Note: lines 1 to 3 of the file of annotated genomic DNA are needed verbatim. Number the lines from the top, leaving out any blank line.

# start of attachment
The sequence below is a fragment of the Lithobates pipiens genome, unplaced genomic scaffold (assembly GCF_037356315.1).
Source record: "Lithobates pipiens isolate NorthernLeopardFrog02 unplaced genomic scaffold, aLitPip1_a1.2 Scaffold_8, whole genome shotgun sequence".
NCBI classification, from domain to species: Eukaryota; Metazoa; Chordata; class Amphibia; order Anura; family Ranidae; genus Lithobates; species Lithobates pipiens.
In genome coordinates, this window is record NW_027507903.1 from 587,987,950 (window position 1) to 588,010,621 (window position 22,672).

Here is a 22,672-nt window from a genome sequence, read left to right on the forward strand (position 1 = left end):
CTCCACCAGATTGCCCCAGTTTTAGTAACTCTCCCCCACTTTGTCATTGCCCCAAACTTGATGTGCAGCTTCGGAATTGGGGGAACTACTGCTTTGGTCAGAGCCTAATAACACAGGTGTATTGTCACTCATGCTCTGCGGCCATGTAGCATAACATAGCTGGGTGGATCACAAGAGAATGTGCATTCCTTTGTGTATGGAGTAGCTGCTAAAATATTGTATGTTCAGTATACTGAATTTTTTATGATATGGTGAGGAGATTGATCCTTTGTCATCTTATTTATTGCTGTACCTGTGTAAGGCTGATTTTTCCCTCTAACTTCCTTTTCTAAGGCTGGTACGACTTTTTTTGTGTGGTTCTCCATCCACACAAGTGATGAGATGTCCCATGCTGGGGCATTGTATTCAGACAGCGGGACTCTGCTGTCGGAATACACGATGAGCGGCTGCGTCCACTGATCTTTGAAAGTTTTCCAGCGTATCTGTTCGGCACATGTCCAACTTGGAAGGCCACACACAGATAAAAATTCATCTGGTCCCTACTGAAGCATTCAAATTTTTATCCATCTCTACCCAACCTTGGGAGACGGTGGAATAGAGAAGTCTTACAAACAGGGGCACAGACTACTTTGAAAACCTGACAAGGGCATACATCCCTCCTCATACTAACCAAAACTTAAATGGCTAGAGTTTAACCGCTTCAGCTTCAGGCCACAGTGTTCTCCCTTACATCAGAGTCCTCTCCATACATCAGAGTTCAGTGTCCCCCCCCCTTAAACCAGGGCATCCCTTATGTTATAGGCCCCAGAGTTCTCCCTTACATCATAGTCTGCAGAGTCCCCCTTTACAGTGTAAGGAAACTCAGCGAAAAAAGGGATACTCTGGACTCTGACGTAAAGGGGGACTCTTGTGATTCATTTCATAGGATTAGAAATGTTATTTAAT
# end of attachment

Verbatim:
The sequence below is a fragment of the Lithobates pipiens genome, unplaced genomic scaffold (assembly GCF_037356315.1).
Source record: "Lithobates pipiens isolate NorthernLeopardFrog02 unplaced genomic scaffold, aLitPip1_a1.2 Scaffold_8, whole genome shotgun sequence".
NCBI classification, from domain to species: Eukaryota; Metazoa; Chordata; class Amphibia; order Anura; family Ranidae; genus Lithobates; species Lithobates pipiens.